These seven short films provide little more than a string of provocative quotations, which do little in themselves to foster a good debate of a complex issue. While all the speakers' opinions and experiences provide a range of views on the issues raised by genetic screening, there is a clear lack of consistency in some of the arguments. The question posed in the title loosely runs throughout but the films lack collective coherency with little linkage between them....
24 July 2009 - by Nisha Satkunarajah 
'My Sister's Keeper' is based on a book by the author Jodi Picoult. The youngest daughter of the Fitzgerald family, Anna (Abigail Breslin), decides to sue her parents for the ‘medical emancipation’ of her own body. Having been conceived through IVF and the resulting embryo tissue typed to ensure it was a match for her sick existing sibling, Anna was born for the primary reason of keeping her older sister, Kate (Sofia Vassilieva), a leukaemia patient, alive....
5 May 2006 - by Dr Jess Buxton 
Another UK couple has received permission to try and conceive a 'saviour sibling' to provide cord blood stem cells to help treat their seriously ill child. Charlie and Catherine Mariethoz, from Leicester, have been granted a licence from the Human Fertilisation and Embryology Authority (HFEA) to...
22 August 2005 - by BioNews 
Charlie Whitaker, the boy who was once at the centre of a fierce debate over so-called 'saviour siblings', has been given the 'all-clear' by doctors. Six-year-old Charlie, who had Diamond Blackfan anaemia (DBA), received a transplant of cells taken from the umbilical cord of his brother James last year. Last...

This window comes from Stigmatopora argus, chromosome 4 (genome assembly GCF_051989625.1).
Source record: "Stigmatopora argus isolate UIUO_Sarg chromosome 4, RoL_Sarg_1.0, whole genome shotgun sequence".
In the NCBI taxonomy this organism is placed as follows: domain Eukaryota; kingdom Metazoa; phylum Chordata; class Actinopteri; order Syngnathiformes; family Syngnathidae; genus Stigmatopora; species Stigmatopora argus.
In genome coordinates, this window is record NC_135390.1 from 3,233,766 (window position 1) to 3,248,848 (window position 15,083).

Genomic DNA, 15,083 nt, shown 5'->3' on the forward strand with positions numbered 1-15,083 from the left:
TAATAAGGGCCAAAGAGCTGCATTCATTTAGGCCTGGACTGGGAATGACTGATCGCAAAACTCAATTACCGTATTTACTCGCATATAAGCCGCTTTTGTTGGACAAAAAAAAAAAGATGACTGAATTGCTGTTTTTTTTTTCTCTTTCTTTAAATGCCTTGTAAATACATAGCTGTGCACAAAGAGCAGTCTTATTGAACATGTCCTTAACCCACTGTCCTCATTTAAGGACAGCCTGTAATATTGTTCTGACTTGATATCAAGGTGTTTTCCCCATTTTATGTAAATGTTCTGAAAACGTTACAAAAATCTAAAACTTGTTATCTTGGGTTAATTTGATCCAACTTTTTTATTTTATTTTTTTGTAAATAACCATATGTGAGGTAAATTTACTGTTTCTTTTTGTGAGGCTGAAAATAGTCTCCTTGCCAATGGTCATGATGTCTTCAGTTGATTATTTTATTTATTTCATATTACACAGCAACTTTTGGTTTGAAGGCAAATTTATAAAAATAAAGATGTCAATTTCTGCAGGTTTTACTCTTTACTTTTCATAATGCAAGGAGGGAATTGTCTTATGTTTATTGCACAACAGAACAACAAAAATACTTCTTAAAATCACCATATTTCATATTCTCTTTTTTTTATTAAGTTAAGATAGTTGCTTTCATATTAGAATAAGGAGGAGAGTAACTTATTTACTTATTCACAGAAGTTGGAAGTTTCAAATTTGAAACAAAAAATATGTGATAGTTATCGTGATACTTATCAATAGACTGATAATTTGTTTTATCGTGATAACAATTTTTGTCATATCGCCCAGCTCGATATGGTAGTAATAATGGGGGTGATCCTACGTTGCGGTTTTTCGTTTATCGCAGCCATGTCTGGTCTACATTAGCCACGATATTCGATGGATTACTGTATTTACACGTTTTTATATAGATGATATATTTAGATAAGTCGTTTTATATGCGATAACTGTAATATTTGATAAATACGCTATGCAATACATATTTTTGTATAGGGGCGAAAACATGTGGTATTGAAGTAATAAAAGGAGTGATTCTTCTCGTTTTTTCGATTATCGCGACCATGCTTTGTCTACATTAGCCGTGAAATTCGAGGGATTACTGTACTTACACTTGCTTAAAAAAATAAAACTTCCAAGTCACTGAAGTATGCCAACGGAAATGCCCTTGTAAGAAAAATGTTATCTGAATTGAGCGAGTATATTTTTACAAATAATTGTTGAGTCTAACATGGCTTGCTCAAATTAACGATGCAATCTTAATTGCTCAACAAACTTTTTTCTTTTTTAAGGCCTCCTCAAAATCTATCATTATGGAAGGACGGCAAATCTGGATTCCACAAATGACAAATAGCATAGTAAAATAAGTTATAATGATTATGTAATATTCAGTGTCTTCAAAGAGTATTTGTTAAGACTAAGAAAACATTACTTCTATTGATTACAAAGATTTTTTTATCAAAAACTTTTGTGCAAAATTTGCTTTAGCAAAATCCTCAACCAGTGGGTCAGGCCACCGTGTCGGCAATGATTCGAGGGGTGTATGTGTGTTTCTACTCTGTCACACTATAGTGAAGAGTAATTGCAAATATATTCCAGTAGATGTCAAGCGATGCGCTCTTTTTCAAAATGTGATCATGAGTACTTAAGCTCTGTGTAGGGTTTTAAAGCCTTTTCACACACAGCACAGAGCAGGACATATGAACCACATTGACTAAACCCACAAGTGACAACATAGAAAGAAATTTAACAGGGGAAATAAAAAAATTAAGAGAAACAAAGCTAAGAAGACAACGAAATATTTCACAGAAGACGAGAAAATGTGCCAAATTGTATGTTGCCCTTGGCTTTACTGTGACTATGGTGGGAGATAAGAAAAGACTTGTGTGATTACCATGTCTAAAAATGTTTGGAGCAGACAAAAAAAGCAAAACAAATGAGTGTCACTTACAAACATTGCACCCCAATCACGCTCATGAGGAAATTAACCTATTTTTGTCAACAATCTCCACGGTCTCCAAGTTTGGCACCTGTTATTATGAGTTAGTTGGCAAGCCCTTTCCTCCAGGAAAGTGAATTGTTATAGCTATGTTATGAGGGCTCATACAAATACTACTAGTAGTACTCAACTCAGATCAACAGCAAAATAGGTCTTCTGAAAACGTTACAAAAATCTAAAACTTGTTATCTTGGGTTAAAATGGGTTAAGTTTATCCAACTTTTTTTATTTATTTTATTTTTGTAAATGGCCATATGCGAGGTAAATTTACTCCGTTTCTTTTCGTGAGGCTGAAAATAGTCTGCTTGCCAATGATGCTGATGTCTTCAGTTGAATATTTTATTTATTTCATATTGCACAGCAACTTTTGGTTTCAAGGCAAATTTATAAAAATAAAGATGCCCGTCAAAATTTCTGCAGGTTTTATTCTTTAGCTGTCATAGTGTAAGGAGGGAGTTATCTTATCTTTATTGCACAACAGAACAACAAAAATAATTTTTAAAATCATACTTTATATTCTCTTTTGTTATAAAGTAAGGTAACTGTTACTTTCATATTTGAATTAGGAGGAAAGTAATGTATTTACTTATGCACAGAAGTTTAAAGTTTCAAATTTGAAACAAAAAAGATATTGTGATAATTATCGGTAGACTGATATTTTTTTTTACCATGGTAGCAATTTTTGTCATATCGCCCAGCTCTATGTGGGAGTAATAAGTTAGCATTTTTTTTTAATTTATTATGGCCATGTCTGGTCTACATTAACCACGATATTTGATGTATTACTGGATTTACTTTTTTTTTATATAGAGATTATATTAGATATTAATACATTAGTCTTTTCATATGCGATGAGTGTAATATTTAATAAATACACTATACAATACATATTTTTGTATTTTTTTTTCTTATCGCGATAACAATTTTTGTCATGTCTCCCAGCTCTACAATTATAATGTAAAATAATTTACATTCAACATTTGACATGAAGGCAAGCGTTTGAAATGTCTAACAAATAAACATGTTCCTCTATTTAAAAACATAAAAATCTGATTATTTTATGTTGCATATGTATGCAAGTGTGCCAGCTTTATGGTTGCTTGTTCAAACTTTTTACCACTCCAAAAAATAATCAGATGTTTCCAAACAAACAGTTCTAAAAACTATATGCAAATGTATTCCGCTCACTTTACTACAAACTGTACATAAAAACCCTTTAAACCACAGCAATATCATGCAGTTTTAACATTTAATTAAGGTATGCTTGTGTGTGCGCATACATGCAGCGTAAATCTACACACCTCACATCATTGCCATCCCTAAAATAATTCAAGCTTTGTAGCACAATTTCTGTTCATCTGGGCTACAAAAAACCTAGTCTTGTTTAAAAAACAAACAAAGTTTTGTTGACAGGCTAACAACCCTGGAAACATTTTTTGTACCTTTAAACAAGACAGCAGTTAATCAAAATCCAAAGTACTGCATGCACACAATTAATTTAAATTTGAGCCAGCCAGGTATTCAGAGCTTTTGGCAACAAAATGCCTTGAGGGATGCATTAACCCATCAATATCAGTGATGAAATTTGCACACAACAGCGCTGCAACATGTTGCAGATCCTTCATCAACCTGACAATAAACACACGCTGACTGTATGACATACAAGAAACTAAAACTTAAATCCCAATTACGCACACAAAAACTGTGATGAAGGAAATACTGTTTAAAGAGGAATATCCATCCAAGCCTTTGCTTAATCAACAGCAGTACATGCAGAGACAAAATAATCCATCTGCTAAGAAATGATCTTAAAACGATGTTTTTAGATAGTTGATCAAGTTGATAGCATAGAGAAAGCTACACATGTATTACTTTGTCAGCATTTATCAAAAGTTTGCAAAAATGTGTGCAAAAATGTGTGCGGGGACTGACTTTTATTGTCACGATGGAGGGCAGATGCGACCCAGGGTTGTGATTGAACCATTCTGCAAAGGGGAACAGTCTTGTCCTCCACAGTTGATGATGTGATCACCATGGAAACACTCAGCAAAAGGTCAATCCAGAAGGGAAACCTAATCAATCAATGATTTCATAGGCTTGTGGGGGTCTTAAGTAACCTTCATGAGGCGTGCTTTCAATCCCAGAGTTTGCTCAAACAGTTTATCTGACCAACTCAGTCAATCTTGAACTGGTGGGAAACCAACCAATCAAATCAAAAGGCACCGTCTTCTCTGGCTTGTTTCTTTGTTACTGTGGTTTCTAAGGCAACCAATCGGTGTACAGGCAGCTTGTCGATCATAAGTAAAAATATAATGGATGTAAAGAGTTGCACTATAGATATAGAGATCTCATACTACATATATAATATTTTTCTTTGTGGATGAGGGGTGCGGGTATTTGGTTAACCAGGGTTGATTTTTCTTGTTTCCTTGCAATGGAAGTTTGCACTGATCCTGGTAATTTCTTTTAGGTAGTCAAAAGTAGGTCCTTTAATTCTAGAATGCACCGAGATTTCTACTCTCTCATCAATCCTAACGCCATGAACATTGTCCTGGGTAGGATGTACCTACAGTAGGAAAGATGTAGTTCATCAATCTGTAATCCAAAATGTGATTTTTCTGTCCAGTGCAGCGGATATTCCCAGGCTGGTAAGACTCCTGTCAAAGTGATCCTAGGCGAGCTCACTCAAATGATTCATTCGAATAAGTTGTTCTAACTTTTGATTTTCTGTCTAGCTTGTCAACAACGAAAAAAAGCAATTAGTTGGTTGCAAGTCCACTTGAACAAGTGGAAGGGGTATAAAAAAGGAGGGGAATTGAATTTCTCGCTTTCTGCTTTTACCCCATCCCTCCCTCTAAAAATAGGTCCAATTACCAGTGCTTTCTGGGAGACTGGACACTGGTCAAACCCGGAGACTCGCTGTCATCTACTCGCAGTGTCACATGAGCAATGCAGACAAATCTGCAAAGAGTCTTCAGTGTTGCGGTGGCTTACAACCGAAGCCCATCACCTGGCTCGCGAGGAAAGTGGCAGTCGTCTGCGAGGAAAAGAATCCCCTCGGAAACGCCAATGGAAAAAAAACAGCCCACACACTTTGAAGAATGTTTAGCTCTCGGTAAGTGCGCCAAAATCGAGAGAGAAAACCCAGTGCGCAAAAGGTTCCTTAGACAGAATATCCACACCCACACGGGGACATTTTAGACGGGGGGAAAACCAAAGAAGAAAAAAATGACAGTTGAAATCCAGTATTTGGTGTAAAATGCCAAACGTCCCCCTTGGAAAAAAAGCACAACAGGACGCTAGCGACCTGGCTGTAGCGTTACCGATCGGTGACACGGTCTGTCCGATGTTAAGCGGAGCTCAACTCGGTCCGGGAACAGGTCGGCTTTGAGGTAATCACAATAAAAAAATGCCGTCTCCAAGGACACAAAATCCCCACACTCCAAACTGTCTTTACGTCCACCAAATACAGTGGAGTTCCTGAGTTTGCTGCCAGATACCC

8 August 2005 - by BioNews 
Three-week old Jodie Fletcher, the first 'saviour sibling' conceived in the UK, is a perfect genetic match for her three-year old brother, Joshua, who suffers from Diamond Blackfan anaemia (DBA), an incurable blood disorder. In September 2004, the Human Fertilisation and Embryology Authority (HFEA) granted Joe and Julie Fletcher permission...
6 September 2004 - by Dr Kirsty Horsey 
Today we report that the UK's Human Fertilisation and Embryology Authority (HFEA) has decided to allow Joe and Julie Fletcher to conceive a so-called 'saviour sibling' for their sick son, Joshua. Those that have followed this debate over the past few years will know that the Fletchers are not the...
22 July 2004 - by BioNews 
The Human Fertilisation and Embryology Authority (HFEA) has decided that no distinction should be between the cases of the Hashmi family and the Whitaker family: that preimplantation genetic diagnosis (PGD) for the sole purpose of tissue typing should be allowed. The news gives hope to many families who may now...
19 July 2004 - by BioNews 
The UK's Human Fertilisation and Embryology Authority (HFEA) is reported to be considering changing its policy on 'saviour siblings' - babies who are able to provide genetically matched cord blood for an existing sick child. The news follows a recent request from the Fletcher family, who are seeking permission to conceive...
13 April 2004 - by BioNews 
A UK fertility doctor says he is prepared to launch a legal challenge on behalf of a couple who want to conceive a 'saviour sibling' for their ill son. Two-year old Joshua Fletcher has Diamond Blackfan anaemia, a rare condition that could be cured with a blood stem cell transplant...
to add a Comment.

By posting a comment you agree to abide by the BioNews terms and conditions

Syndicate this story - click here to enquire about using this story.